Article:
Chapter Sixteen

Just minutes after Nora left, the phone rang, Luther grabbed it. Maybe it was Blair again. He'd tell her the truth. He'd give her a piece of his mind about how thoughtless this last-minute surprise was, how selfish. She'd get her feelings hurt, but she'd get over it. With a wedding on the way, she'd need them more than ever.

"Hello," he snapped.

"Luther, it's Mitch Underwood," came a booming voice, the sound of which made Luther want to stick his head in the oven.

"Hi, Mitch."

"Merry Christmas to you. Hey, look, thanks for the invite and all, but we just can't squeeze you guys in. Lots of invitations, you know."

Oh yes, the Underwoods were on everyone's A list. Folks clamored for Mitch's insufferable tirades on property taxes and city zoning. "Gee, I'm real sorry, Mitch," Luther said. "Maybe next year."

"Sure, give us a call."

"Merry Christmas, Mitch."

The gathering of twelve was now down to eight, with more defections on the way. Before Luther could take a step, the phone was ringing again. "Mr. Krank, it's me, Dox," came a struggling voice.

"Hello, Dox."

"Sorry about your cruise and all."

"You've already said that."

"Yes, look, something's come up. This guy I'm seeing was gonna surprise me with dinner at Tanner Hall. Champagne, caviar, the works. He made a reservation a month ago. I really can't say no to him."

"Of course you can't, Dox."

"He's hiring a limo, everything. He's a real sweetheart."

"Sure he is, Dox."

"We just can't make it to your place, but I'd love to see Blair."

Blair'd been gone a month. Dox hadn't seen her in two years. "I'll tell her."

"Sorry, Mr. Krank."

"No problem."

Down to six. Three Kranks plus Enrique, and the Reverend and Mrs. Zabriskie. He almost called Nora to break the bad news, but why bother? Poor thing was out there beating her brains out. Why make her cry? Why give her another reason to bark at him for his grand idea gone bad?

Luther was closer to the cognac than he wanted to admit.

Spike Frohmeyer reported all he'd seen and heard. With forty bucks in his pocket and a fading vow of silence floating around out there, he was at first hesitant to talk. But then no one kept quiet on Hemlock. After a couple of prodding volleys from his father, Vic, he unloaded everything.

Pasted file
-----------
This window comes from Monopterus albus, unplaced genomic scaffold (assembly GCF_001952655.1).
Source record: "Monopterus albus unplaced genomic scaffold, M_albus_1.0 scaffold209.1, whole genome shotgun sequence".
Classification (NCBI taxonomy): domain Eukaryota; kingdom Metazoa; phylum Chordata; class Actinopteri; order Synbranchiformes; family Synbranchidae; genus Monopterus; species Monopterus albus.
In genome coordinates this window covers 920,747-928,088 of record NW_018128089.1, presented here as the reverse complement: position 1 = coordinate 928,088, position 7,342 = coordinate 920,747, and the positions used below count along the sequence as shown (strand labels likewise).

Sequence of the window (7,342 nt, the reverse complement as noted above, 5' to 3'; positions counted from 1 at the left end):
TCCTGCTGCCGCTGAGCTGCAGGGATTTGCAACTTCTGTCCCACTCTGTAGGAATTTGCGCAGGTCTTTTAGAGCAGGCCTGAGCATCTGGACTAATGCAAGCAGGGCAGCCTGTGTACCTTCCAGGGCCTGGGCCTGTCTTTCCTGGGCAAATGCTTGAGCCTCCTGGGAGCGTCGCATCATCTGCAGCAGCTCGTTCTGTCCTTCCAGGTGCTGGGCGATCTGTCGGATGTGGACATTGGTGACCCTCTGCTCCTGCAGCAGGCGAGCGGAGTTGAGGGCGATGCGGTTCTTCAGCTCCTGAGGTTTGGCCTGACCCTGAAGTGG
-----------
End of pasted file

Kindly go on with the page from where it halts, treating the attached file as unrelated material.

He reported how he'd been paid to help take the tree from the Trogdons'; how he'd helped Mr. Krank set it up in his living room, then practically thrown on ornaments and lights; how Mr. Krank had kept sneaking to the telephone and calling people; how he'd heard just enough to know that the Kranks were planning a last-minute party for Christmas Eve, but nobody wanted to come. He couldn't determine the reason for the party, or why it was being put together so hastily, primarily because Mr. Krank used the phone in the kitchen and kept his voice low. Mrs. Krank was running errands and calling every ten minutes.

Things were very tense down at the Kranks, according to Spike.

Vic called Ned Becker, who'd been alerted by Walt Scheel, and soon the three of them were on a conference call, with Walt and Ned maintaining visual contact with the Krank home.

"She just left again, in a hurry," reported Walt. "I've never seen Nora speed away so fast."

"Where's Luther?" asked Frohmeyer.

"Still inside," answered Walt. "Looks like they've finished with the tree. Gotta say, I liked it better at the Trogdons'."

"Something's going on," said Ned Becker.

Nora had a case of wine in her shopping cart, six bottles of red and six bottles of white, though she wasn't sure why she was buying so much. Who, exactly, was going to drink it all? Perhaps she would. She'd picked out the expensive stuff too. She wanted Luther to burn when he got the bill. All this money they were going to save at Christmas, and look at the mess they were in.